Shulz died in 2000 and was commemorated in a museum and by statues of his Peanuts characters. The airport near his hometown was named after him. His contribution to popular culture is appreciated and Charlie Brown and his friends will never be forgotten.

Wednesday, October 18, 2006

Mini Dress

Mini Dress
There are certain fashion items that should only be worn by the young. One of these is the mini dress. Sadly, the world of mini is long behind me but I remember the glory days from the 1960s and 1970s. Just as showing a bit of ankle in the 1920s was scandalous, so the mini dress revolution caused controversy amongst the older generation. It was ok if you had the legs for it and it did liberate people. It also gave us choice. Different situations demanded different dress and skirt lengths. We could decide between full length, mini or midi. Later, the even more controversial micro burst onto the scene, a length that was barely more substantial than a belt!
Images of young ladies parading down the King's Road in London were part of the Swinging '60s scene. London was the capital of the fashion world, Twiggy was the top model and Mary Quant was the top designer. Clothes were as important a part of the scene as the music. The mini dress came in traditional materials such as cotton and also in modern deviations like PVC. Crocheted outfits were also fashionable. They were often worn with a matching peak cap.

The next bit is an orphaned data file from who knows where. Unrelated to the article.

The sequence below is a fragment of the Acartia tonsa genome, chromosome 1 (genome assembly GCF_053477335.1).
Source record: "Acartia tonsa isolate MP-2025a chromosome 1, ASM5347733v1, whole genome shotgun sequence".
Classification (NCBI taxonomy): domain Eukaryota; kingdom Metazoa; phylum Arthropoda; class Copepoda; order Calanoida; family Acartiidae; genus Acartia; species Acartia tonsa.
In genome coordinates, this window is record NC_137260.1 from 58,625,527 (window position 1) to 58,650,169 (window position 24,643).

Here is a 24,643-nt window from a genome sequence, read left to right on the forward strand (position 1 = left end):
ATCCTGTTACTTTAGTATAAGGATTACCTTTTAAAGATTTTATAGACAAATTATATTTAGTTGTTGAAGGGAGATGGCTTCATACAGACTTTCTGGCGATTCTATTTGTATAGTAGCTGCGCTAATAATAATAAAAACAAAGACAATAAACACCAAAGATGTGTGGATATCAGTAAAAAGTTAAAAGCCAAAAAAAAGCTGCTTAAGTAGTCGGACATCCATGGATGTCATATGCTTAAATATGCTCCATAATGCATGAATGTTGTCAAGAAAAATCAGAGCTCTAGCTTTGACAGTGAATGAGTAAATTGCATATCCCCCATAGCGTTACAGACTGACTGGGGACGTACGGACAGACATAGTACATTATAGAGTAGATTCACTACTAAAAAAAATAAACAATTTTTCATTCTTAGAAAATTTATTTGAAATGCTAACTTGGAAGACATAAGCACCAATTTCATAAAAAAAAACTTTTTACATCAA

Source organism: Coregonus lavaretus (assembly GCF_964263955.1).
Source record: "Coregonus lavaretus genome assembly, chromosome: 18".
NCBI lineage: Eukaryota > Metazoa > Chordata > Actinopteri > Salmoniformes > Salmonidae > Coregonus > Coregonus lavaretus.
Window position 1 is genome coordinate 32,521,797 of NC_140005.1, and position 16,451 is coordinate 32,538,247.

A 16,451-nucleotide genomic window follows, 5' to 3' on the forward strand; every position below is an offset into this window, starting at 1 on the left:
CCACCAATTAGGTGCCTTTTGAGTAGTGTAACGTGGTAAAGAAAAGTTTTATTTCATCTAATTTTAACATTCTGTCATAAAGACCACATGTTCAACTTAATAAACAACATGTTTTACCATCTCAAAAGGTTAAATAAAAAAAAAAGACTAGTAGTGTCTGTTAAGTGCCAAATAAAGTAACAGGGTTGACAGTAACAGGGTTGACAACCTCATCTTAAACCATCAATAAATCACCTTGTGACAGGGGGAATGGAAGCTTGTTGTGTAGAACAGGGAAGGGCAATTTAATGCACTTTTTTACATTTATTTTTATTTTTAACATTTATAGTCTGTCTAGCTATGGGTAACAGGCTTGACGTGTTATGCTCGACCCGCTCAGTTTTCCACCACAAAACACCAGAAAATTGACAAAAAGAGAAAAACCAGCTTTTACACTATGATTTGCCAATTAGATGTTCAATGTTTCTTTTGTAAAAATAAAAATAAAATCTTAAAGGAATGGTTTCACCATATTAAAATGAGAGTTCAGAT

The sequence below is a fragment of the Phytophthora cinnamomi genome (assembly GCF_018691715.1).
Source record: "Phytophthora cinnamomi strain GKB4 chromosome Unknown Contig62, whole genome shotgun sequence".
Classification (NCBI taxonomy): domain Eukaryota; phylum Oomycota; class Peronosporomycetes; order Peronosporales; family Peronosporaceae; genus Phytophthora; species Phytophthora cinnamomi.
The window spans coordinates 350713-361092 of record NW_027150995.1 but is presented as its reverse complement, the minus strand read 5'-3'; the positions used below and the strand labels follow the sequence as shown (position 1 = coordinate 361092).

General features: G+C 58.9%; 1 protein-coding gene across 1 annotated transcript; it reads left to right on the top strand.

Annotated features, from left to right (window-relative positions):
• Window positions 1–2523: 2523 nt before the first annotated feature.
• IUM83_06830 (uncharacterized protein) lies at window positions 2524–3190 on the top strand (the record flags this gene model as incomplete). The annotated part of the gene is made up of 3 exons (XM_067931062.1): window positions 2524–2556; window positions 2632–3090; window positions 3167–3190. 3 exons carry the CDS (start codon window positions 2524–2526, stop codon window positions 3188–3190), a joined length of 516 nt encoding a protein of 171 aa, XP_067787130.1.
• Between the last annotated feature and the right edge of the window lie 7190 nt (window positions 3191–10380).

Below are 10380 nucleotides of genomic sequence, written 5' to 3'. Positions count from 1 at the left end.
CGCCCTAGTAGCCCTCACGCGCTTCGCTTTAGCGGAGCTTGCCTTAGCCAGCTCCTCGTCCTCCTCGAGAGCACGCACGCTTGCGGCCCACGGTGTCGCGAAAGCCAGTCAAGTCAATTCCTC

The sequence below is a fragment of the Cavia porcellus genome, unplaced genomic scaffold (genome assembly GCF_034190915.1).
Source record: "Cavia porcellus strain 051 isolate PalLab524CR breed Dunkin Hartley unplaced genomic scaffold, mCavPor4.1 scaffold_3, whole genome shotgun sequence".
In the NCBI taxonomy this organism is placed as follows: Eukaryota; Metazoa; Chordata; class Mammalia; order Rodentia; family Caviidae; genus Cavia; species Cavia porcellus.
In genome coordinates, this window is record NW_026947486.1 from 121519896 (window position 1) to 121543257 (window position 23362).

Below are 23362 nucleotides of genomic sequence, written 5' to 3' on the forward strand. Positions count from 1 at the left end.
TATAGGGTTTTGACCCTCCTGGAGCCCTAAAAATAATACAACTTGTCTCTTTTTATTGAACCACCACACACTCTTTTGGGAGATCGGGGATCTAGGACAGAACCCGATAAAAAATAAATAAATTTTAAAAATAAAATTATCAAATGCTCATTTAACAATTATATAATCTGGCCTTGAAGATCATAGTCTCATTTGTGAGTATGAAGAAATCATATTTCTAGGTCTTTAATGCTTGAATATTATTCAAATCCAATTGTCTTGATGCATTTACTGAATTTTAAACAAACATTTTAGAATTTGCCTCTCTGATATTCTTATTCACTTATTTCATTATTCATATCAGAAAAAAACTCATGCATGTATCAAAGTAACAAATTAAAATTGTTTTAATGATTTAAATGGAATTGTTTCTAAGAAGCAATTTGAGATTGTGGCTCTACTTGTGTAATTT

Patterns were either very colorful or in black and white. Psychedelic, flowery designs were popular as well as paisley and geometric patterns. There were black and white checks and stripes. The mini dress was a bold statement and caught the imagination of the young. It was only women who were not confident about showing their legs that didn't support the mini enthusiastically. Men certainly appreciated the trend. Mary Quant was the designer who did the most to popularize the mini dress and she was producing dresses and skirts, which sat around six inches above the knee.
There were many arguments up and down the land in households where the length of the mini dress became grounds for conflict. Young schoolgirls would take up their dresses and mothers would let them down again. The dress code in the office could also lead to a war zone, as bosses struggled to hang on to some authority in the face of the rising hemline. A line was drawn in the sand when it came to hot pants. The mini dress had invaded and it soon spread to the rest of the western world. Gradually, the fuss died down and other trends came and went over the years. The mini dress was fun to some people and a thorn in the side for others.